Surgery

Surgery is the removal of the tumor and some surrounding healthy tissue during an operation. A surgical oncologist is a doctor who specializes in treating cancer using surgery. The type of surgery for mesothelioma depends on the stage and location of the cancer.

  • Pleural mesothelioma. For patients with pleural mesothelioma, the surgeon may remove the cancerous lining around the lung. This procedure is called a pleurectomy. Generally, the tumor cannot be completely removed with a pleurectomy. A more aggressive surgery for pleural mesothelioma is called an extrapleural pneumonectomy. This is the removal of the lining of the lung, the entire lung, a portion of the diaphragm, and often a portion of the lining around the heart. This is a difficult surgery and is recommended only after the doctor has reviewed many factors, including the patient’s overall health and the stage of the disease. Sometimes, additional treatment such as radiation therapy or chemotherapy may be recommended (see below).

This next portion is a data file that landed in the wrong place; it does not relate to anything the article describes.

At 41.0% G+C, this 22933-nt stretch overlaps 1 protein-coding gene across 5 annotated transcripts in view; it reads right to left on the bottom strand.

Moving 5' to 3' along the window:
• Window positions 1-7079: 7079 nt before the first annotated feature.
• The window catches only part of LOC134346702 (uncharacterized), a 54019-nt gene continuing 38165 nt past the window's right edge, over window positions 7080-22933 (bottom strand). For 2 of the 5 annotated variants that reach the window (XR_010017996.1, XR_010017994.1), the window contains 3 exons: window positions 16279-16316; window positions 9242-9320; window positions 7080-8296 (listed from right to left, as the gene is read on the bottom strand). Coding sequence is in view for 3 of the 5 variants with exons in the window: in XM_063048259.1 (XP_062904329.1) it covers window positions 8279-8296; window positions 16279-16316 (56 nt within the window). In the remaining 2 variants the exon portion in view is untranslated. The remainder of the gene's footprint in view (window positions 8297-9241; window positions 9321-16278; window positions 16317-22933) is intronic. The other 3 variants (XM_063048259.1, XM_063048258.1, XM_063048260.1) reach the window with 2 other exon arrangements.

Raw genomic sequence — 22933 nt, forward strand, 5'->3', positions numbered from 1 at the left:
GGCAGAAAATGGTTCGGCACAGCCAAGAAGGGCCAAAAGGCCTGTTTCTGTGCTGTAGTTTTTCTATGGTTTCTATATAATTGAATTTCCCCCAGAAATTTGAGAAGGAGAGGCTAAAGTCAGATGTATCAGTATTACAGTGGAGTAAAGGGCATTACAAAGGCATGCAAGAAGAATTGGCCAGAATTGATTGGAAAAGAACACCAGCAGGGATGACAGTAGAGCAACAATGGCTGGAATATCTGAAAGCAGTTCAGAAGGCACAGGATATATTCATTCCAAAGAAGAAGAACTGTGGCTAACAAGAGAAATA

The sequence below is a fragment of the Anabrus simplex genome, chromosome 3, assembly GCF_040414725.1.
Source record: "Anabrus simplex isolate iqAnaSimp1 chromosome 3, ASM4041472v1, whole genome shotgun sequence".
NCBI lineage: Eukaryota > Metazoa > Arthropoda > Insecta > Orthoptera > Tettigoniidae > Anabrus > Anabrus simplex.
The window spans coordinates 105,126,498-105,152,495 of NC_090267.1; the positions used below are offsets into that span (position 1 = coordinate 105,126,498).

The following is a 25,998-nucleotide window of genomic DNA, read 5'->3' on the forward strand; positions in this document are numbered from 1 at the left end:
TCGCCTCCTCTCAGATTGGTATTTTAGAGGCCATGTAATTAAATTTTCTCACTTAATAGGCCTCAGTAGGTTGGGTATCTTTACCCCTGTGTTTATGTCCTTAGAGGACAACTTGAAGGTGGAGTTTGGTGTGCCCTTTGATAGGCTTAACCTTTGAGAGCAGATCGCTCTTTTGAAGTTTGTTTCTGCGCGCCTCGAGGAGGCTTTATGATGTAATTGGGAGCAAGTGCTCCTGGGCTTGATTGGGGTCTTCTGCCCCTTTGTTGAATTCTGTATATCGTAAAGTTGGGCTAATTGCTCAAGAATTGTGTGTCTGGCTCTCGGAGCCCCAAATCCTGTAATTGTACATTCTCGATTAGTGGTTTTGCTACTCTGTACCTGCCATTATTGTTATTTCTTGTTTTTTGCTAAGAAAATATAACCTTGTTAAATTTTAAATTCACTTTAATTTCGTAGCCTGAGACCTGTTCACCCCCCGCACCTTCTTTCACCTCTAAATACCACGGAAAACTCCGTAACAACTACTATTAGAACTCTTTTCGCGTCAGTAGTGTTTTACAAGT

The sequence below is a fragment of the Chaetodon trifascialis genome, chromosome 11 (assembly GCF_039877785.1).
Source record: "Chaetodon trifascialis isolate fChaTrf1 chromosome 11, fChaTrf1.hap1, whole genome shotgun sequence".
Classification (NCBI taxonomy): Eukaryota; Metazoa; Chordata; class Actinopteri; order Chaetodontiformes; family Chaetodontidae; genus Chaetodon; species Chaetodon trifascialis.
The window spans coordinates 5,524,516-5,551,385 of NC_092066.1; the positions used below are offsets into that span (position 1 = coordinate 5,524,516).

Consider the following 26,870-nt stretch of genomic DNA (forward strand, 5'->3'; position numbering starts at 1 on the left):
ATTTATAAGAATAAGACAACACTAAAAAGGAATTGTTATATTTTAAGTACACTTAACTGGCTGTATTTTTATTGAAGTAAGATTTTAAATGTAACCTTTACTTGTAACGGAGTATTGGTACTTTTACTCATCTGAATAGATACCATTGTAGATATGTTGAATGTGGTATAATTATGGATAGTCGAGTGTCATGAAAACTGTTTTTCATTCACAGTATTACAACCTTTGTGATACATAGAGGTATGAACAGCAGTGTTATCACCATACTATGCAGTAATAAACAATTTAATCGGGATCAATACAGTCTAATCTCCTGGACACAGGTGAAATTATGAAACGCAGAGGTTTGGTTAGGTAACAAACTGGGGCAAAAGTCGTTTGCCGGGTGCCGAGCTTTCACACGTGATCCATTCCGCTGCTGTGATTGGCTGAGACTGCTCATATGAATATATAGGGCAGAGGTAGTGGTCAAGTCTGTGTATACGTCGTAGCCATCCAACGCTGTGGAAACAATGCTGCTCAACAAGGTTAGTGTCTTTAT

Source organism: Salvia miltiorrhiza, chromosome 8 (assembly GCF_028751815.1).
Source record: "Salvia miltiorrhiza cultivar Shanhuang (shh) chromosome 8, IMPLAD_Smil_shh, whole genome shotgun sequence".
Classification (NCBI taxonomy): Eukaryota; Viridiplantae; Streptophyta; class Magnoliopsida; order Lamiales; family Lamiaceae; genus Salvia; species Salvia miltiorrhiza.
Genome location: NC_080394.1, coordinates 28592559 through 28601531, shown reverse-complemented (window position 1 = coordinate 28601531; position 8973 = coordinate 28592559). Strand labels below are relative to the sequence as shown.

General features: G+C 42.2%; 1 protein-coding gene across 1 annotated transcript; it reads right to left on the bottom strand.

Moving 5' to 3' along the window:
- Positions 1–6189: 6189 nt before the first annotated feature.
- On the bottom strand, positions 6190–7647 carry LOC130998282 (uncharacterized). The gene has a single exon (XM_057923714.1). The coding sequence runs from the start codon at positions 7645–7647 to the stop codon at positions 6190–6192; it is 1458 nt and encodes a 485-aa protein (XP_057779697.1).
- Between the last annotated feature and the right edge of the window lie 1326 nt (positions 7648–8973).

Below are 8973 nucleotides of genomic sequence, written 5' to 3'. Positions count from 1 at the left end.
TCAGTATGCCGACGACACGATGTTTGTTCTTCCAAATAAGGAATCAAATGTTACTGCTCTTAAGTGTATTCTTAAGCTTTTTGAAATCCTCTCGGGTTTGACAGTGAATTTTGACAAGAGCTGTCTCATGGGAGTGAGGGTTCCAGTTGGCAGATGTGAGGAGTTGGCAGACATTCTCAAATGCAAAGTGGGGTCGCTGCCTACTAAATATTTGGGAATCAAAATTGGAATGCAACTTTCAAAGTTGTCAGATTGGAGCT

• Peritoneal mesothelioma. Patients with peritoneal mesothelioma may often have a surgery called an omentectomy. An omentectomy is the removal of the lining around the abdominal organs. Since patients with peritoneal mesothelioma often have tumors throughout the entire abdomen, it is difficult to remove all of them. The goal of surgery is to leave behind tumors that are as small as possible. After surgery, chemotherapy is often placed directly into the abdomen (see below).

Talk with your doctor before surgery about possible side effects based on the type of surgery you’ll be having, including what can be done to relieve or reduce those side effects. Learn more about the basics of cancer surgery.

Radiation therapy